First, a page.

I guess I enjoyed Blok Drop U, but I have a few nits to pick. At Indie Gamer Chick, I almost never talk about graphics. I’m very much a “gameplay is King” type of chick. But, I kind of have to talk about it here. Blok Drop U’s visuals are so dull that it becomes almost tiring. I certainly wasn’t bored by it, but I’m wired to enjoy puzzle games. I think the developers failed themselves as commercial artists here. These visuals almost feel like they’re giving up on attracting non-puzzle fans. Maybe that wasn’t their actual intent, but it feels that way. I know that minimalism is an established style, especially on the indie scene, but games are a visual medium and gamers are looking for stimuli. With the possible exception of the saw levels, Blok Drop U is about as stimulating as a warehouse full of straw.

Blok Drop U was developed by RCMADIAX ($1.99 said the developer is paying for the word "Block" in monthly installments and will finally pay off the letter "C" sometime in 2015 in the making of this review)

Blok Drop U was developed by RCMADIAX ($1.99 said the developer is paying for the word “Block” in monthly installments in the making of this review)

My only other complaint is sometimes the physics seem to screw you over. Like having the target block fall straight down, without sloping, landing flush on a platform, and then rolling. I don’t know how it built the inertia to roll, but that screwed me over once or twice. But again, those are just pickled nits. Besides the short length and the lack of curve, Blok Drop U is a perfectly fine game. It’s also the cheapest game in the entire Wii U eShop at $1.99, and I do recommend it.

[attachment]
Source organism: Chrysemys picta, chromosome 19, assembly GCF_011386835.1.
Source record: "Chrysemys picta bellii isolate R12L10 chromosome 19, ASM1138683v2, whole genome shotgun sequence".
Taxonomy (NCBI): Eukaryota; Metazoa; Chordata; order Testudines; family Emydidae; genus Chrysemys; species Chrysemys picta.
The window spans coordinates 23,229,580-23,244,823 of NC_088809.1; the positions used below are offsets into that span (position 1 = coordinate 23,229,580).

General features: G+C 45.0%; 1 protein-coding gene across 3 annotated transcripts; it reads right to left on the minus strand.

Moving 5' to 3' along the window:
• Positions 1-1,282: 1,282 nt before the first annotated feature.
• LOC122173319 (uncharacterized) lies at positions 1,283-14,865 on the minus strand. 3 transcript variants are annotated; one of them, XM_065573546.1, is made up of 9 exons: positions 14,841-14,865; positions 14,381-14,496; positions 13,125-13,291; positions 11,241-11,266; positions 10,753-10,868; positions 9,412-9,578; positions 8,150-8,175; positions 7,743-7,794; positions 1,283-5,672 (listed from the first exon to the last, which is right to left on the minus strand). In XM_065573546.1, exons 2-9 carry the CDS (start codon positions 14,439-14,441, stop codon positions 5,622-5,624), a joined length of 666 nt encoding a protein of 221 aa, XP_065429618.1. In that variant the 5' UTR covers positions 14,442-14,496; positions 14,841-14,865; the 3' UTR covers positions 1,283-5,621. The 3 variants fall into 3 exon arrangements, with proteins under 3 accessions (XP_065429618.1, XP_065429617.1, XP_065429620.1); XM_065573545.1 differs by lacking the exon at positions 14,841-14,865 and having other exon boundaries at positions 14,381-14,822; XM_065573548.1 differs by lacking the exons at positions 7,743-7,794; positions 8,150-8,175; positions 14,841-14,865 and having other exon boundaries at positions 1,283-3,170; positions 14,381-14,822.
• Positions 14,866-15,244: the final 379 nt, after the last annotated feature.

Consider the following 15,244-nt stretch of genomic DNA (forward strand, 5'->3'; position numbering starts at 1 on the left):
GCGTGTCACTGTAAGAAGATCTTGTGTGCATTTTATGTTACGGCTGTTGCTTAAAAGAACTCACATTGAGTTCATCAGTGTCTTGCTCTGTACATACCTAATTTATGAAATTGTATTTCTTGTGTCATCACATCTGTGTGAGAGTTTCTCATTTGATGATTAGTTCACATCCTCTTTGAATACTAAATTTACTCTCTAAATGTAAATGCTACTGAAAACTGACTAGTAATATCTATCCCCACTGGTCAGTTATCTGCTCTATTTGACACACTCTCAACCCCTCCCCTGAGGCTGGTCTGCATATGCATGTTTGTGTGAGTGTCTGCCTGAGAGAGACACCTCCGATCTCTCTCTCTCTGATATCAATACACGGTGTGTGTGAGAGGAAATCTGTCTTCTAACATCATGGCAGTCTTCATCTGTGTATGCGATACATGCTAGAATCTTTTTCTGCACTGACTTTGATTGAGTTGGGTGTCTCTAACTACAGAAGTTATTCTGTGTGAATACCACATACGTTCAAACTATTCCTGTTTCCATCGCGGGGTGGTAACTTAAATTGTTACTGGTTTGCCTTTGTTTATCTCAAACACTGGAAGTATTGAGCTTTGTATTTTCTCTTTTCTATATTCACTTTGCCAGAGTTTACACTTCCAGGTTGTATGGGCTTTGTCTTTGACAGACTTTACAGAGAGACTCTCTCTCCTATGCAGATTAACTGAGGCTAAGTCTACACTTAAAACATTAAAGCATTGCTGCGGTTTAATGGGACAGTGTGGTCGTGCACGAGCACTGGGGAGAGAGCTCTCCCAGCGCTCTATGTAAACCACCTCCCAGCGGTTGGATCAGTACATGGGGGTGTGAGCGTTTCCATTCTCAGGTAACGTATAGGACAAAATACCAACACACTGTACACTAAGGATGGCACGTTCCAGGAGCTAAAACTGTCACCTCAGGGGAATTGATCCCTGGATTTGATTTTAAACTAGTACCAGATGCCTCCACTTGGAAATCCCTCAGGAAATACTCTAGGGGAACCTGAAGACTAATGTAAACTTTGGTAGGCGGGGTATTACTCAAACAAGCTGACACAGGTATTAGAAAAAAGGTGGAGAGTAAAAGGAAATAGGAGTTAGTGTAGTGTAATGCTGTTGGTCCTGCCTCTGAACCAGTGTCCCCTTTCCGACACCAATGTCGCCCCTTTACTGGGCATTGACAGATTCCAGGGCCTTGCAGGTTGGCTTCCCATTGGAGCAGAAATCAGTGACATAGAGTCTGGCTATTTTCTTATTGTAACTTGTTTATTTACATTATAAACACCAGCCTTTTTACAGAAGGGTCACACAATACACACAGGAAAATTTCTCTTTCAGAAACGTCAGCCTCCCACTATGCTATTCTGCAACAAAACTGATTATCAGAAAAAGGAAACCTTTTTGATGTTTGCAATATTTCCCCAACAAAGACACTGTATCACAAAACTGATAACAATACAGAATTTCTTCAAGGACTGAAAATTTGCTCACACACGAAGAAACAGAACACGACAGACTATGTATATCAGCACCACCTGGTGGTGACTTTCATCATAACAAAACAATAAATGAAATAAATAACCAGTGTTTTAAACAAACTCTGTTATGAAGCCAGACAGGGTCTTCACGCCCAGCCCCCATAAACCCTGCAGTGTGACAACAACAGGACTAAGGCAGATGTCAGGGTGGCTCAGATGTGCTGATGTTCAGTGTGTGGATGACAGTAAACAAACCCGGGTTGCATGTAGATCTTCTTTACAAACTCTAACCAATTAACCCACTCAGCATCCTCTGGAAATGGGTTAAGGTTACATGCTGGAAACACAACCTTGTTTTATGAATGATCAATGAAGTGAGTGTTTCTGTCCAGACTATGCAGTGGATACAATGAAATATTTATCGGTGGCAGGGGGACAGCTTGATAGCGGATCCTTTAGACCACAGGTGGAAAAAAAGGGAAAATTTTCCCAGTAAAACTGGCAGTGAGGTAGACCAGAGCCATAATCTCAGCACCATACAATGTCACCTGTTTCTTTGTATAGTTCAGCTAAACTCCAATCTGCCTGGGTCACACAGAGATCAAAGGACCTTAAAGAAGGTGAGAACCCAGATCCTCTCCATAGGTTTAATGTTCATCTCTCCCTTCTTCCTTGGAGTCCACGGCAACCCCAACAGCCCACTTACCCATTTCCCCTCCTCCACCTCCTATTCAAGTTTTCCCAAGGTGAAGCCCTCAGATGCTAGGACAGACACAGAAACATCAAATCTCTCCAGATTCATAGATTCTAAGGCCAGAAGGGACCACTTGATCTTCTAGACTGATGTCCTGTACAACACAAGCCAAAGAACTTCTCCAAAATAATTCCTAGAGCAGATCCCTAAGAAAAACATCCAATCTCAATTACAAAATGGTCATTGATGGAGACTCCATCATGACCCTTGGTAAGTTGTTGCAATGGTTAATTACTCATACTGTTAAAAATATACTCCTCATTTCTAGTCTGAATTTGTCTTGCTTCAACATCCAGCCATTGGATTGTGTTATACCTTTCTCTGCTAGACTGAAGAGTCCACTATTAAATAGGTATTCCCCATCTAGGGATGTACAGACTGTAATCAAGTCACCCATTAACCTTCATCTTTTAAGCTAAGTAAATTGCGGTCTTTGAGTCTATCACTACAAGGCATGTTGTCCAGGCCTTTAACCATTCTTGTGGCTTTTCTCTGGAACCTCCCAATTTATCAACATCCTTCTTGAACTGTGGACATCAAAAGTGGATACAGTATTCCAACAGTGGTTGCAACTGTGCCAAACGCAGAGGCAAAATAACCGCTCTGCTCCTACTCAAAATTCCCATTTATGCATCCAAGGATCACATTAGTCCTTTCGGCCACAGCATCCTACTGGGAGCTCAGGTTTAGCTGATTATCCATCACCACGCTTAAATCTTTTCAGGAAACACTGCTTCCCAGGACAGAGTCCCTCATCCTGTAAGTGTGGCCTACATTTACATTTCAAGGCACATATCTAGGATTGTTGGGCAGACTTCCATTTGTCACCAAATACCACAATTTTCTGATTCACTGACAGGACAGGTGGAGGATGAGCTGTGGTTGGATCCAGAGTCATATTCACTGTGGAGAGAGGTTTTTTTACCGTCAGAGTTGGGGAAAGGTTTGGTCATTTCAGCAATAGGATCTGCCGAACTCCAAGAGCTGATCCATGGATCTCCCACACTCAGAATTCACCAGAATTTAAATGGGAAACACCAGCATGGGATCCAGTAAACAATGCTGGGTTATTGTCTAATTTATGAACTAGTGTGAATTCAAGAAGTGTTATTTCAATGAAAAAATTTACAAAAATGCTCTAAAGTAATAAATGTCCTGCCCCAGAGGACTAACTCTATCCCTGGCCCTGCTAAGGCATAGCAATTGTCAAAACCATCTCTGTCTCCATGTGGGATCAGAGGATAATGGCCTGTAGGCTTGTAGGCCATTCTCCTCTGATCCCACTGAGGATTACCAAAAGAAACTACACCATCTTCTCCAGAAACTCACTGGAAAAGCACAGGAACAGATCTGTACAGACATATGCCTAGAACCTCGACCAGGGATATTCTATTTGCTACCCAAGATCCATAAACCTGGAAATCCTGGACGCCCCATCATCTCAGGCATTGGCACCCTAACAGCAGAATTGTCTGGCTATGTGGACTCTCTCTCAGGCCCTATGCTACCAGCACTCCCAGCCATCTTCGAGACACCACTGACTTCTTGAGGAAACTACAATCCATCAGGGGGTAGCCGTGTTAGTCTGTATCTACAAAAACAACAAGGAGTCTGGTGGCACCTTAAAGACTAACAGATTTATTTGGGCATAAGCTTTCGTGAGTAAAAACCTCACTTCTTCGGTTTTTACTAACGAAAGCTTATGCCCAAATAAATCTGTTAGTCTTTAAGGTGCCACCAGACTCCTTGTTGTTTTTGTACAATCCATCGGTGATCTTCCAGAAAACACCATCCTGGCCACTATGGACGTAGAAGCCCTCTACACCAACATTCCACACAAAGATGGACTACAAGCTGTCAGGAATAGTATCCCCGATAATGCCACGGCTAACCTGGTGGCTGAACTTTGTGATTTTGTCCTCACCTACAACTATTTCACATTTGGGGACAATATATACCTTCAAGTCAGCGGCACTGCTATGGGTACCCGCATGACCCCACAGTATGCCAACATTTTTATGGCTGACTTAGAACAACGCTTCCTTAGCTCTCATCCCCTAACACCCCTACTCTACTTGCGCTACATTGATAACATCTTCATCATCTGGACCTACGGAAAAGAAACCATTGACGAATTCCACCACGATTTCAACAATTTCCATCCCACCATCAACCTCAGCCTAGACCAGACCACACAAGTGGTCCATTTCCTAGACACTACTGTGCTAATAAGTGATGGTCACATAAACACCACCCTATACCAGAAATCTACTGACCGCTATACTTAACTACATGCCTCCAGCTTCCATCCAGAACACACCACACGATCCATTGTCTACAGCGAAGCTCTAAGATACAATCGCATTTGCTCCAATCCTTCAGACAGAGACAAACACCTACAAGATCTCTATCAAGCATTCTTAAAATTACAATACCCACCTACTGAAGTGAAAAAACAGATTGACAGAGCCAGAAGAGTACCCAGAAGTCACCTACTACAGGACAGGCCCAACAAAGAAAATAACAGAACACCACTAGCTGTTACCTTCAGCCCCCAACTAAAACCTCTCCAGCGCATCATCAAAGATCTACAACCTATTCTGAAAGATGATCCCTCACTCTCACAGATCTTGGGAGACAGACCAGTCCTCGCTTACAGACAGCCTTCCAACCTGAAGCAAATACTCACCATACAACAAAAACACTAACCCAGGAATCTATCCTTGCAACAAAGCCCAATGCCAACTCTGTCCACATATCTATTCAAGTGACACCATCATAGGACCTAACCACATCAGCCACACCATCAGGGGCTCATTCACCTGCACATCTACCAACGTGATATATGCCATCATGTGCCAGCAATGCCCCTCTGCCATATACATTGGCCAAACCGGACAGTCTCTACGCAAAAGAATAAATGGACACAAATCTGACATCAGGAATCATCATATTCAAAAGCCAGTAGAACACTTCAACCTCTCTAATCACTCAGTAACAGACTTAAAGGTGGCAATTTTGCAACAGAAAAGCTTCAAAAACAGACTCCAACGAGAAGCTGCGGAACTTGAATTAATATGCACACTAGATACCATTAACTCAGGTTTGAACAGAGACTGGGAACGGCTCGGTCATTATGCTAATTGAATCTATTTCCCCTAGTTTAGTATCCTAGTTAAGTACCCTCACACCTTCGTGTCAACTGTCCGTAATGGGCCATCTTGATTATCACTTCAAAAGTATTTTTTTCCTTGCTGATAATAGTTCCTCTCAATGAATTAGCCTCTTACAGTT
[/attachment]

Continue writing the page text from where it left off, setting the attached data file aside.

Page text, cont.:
Oh, and to address the elephant in the room, YES, it’s on the wrong platform. It should be on 3DS. It just makes more sense as a portable game.

Speaking of which, Color Zen released this week on Wii U. It is coming to 3DS as well in June, which is really the only Nintendo platform it should be on. But hey, they don’t want to let all 47 Wii U owners down, and props to the guys at Cypronia for their consideration.